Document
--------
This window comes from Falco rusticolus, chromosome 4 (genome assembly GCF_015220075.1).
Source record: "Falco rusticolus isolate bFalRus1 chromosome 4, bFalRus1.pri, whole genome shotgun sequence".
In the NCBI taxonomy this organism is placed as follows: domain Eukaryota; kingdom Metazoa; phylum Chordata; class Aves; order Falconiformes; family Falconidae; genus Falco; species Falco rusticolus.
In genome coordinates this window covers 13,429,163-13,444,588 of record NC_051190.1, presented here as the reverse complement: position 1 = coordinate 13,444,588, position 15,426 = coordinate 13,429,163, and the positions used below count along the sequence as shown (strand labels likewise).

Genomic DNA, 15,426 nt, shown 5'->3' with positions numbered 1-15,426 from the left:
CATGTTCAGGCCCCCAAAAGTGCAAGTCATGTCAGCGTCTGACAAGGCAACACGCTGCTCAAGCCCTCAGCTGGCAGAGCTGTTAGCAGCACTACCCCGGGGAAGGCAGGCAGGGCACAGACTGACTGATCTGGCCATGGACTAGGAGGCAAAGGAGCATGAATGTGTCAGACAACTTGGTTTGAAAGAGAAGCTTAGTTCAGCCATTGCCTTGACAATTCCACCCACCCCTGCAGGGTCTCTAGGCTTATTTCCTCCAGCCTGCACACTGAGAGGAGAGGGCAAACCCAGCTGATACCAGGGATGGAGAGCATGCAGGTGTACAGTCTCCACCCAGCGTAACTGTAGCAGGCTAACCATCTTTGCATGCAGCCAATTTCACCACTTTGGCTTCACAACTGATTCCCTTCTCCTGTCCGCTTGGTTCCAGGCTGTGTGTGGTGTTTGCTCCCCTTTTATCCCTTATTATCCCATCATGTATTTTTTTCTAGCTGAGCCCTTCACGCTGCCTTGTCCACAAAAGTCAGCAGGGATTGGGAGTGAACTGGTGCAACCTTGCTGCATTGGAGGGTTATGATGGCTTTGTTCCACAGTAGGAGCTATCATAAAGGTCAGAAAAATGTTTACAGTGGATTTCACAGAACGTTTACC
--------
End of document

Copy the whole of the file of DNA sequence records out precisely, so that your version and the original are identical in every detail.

This window comes from Falco rusticolus, chromosome 4 (genome assembly GCF_015220075.1).
Source record: "Falco rusticolus isolate bFalRus1 chromosome 4, bFalRus1.pri, whole genome shotgun sequence".
In the NCBI taxonomy this organism is placed as follows: domain Eukaryota; kingdom Metazoa; phylum Chordata; class Aves; order Falconiformes; family Falconidae; genus Falco; species Falco rusticolus.
In genome coordinates this window covers 13,429,163-13,444,588 of record NC_051190.1, presented here as the reverse complement: position 1 = coordinate 13,444,588, position 15,426 = coordinate 13,429,163, and the positions used below count along the sequence as shown (strand labels likewise).

Genomic DNA, 15,426 nt, shown 5'->3' with positions numbered 1-15,426 from the left:
CATGTTCAGGCCCCCAAAAGTGCAAGTCATGTCAGCGTCTGACAAGGCAACACGCTGCTCAAGCCCTCAGCTGGCAGAGCTGTTAGCAGCACTACCCCGGGGAAGGCAGGCAGGGCACAGACTGACTGATCTGGCCATGGACTAGGAGGCAAAGGAGCATGAATGTGTCAGACAACTTGGTTTGAAAGAGAAGCTTAGTTCAGCCATTGCCTTGACAATTCCACCCACCCCTGCAGGGTCTCTAGGCTTATTTCCTCCAGCCTGCACACTGAGAGGAGAGGGCAAACCCAGCTGATACCAGGGATGGAGAGCATGCAGGTGTACAGTCTCCACCCAGCGTAACTGTAGCAGGCTAACCATCTTTGCATGCAGCCAATTTCACCACTTTGGCTTCACAACTGATTCCCTTCTCCTGTCCGCTTGGTTCCAGGCTGTGTGTGGTGTTTGCTCCCCTTTTATCCCTTATTATCCCATCATGTATTTTTTTCTAGCTGAGCCCTTCACGCTGCCTTGTCCACAAAAGTCAGCAGGGATTGGGAGTGAACTGGTGCAACCTTGCTGCATTGGAGGGTTATGATGGCTTTGTTCCACAGTAGGAGCTATCATAAAGGTCAGAAAAATGTTTACAGTGGATTTCACAGAACGTTTACC